MARKETING MATTERS: Speaking of Sales
Blogger: Kathleen Y’Barbo
Location: The Woodlands, Texas PR Office
Weather: Sunny, high in the low 60s
Anyone who has been a writer for long has been confronted with this question: Do you do speaking engagements? For some, this question is met with an enthusiastic yes. Others, however, are not so thrilled with the chance to stand up and be heard. It is for this reluctant group–of which I was once a member–= that I write today’s post. Ladies and gentlemen, I submit the secret to a successful speaking career is to begin, be good, and be brave.
1. Begin among friends. Start locally by offering to speak to your writers group, your Bible study group, or perhaps a friend’s book club. Small gatherings are a great place to test out your skills, especially when you’re among friends. From there, you can branch out to offer workshops at bookstores, conferences, and other larger gatherings. As with any endeavor, practice makes perfect so start with those who will forgive the occasional flub of a word or mental lapse.
2. Be good. Notice I do not say be perfect. Know your material. Craft your talks around topics that are of interest to you. Writers almost always make fabulous speakers on the subject of writing.
Nonfiction books always generate at least one excellent speaking topic, but what about fiction? Novels, too, have subject matter that can be used for talks, be it in the actual topics covered or in the take-away the author has included. Case in point: author Janice Thompson’s book Hurricane, which is set during the Galveston hurricane of 1900. Janice turned her novel’s topic into speaking engagements to not only writers but also to historical societies, museum groups, and more.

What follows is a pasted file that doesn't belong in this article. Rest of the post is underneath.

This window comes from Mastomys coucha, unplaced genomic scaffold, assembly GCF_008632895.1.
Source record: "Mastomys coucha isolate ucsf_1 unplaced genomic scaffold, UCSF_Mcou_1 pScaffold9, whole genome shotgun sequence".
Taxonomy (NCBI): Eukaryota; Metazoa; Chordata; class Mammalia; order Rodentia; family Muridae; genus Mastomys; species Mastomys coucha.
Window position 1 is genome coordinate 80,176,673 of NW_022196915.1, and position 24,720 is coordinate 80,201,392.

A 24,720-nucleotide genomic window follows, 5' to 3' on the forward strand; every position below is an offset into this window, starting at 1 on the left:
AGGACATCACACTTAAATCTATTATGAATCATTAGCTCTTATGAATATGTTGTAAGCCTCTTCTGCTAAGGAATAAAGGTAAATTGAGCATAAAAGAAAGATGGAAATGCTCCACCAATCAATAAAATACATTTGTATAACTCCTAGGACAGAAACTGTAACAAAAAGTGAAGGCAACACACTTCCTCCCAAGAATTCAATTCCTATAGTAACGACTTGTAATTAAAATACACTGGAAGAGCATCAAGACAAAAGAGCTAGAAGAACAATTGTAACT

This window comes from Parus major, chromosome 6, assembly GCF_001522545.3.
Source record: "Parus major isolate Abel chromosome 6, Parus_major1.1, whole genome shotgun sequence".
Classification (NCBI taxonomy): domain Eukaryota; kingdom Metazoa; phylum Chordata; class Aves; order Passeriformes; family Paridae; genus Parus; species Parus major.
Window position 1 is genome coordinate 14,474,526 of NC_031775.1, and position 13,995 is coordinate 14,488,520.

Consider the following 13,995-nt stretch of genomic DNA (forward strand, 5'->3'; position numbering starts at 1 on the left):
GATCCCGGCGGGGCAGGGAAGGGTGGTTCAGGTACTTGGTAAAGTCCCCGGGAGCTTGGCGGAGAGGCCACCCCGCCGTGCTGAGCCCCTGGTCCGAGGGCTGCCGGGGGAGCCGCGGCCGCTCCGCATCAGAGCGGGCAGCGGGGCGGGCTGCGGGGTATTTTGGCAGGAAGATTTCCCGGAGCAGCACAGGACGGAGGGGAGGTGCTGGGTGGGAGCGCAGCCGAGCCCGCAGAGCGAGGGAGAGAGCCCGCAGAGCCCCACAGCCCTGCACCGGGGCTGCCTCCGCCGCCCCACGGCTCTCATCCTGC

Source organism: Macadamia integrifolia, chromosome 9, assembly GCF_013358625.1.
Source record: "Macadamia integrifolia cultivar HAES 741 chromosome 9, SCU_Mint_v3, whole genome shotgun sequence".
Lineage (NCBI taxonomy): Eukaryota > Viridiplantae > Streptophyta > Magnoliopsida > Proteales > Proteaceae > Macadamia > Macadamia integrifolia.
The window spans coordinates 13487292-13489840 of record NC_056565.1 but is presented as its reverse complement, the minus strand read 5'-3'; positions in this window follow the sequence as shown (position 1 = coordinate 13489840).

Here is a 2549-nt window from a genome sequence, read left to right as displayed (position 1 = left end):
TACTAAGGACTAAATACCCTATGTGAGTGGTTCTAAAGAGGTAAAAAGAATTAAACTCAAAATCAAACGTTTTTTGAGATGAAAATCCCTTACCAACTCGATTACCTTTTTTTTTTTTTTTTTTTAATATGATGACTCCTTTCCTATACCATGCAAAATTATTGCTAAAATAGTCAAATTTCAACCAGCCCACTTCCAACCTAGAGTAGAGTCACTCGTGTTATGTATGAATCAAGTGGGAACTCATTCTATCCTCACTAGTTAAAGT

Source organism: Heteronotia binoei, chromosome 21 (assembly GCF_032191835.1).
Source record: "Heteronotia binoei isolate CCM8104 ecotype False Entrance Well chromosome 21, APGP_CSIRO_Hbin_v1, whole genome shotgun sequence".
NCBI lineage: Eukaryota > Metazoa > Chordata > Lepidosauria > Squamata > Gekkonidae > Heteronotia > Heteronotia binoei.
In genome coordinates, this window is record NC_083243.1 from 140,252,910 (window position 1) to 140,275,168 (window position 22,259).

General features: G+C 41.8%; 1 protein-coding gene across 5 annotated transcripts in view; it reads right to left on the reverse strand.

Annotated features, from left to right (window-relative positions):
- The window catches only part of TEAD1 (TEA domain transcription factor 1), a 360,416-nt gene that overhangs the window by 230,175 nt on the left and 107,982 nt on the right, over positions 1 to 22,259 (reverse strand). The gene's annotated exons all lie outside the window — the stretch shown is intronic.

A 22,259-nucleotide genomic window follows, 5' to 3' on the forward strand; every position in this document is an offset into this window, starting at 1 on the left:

3. Be brave. I considered putting this first. However, many of us would then offer up the excuse that until the fear of public speaking–often listed as the #1 fear among adults–left. Do not wait for the butterflies in your gut to flee. Trust me on this. As my friend Drenda Thomas, author of Saints and Scoundrels of the Bible, says, “Do it scared.” For some, the fear goes away after a few events. For others, the knocking knees only stop when the speech is over. However, all who have taken the microphone in hand despite the trembling will attest that conquering this universal phobia is supremely satisfying.
Now it’s your turn. What are your thoughts on public speaking? Is the terror you feel at standing behind the podium worth the sales it will generate? I’d love to hear your thoughts, opinions, and experiences.